But until then, we’ll look to the sea for some unusual stories. For instance, this story from just a little more than a century ago, which I include in the books, Cape Cod Companion, published in 1999, and more recently in Cape Odd, 2010:

   In February 1914 the Italian bark Castagna was sailing along the outer coastline of the Cape, en route from Uruguay to Massachusetts with a cargo of guano, when she encountered fierce winter weather which iced up her rigging. Unable to lower her frozen anchors, the ship and crew wandered in a haphazard fashion up the coast, within sight of the watchful eyes of the lifesavers at Cahoon Hollow Station. She was clearly a vessel in trouble, but was too far offshore to render assistance. So it was not surprising when, early the next morning, she was discovered foundering not far from the Marconi Wireless Station at Wellfleet.

Ill-prepared for weather conditions in northern latitudes during winter, the Italian crew, some without proper footwear, had no protection against the frigid temperatures and the equally frigid seas. They climbed into the rigging, where a number froze to death.

From shore, lifesavers fired a shot from their Lyle gun into the rigging of the vessel in an attempt to set up a pulley-system between ship and shore to remove the crew, but the men aboard the doomed Castagna were too weak to offer the necessary assistance. Eventually, the lifesavers launched a surfboat and were able to bring ashore the survivors. Of those that perished, some remained in the rigging until their bodies could be recovered and two were missing, including the captain. According to the March 4, 1914 issue of the Harwich Independent, “The body of a young man believed to be that of the cabin boy of the bark Castagna, which was wrecked off the wireless station at Wellfleet, Feb 17, was picked up near the Old Harbor station, Chatham, Tuesday, ten miles up the beach from the disaster.”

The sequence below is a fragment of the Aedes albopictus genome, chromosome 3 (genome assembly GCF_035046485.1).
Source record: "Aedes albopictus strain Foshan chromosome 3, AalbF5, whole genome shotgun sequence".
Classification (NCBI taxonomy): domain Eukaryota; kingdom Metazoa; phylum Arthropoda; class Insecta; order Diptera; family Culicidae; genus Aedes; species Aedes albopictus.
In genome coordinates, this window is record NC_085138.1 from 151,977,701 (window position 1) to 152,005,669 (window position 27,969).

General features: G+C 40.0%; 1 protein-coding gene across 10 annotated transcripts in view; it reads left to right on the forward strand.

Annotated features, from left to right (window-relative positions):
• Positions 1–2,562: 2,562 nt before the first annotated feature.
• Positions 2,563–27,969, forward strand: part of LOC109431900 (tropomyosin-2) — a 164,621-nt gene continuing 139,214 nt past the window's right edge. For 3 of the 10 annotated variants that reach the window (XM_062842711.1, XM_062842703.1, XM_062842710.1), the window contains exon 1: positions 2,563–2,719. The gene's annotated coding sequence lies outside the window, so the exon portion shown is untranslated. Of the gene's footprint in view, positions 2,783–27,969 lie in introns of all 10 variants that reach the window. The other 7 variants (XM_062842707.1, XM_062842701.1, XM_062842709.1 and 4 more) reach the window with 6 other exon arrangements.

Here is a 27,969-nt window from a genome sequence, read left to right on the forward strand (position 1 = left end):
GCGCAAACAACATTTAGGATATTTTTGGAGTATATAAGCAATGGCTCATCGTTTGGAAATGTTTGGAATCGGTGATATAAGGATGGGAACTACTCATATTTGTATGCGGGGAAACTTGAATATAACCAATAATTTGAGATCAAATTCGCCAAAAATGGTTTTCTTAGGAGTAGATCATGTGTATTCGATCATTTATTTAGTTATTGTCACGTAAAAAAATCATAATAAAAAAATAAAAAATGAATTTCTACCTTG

Yet, the body of the ship’s captain was not found … that is, not until about a year later. Someone walking the beach near Nauset Harbor happened upon a body protruding from the sand. Further examination determined that it was the body of the Castagna’s captain. And strangely, the body had survived a year without decomposing, or so the story goes. Apparently, it was frozen solid upon that February morning and eventually buried beneath the sands where it remained frozen and preserved until its discovery!

Jack Sheedy is the co-author of Cape Cod Collected and Cape Odd.   

Twelve Days of Sea Creatures - Finale

By Jack Sheedy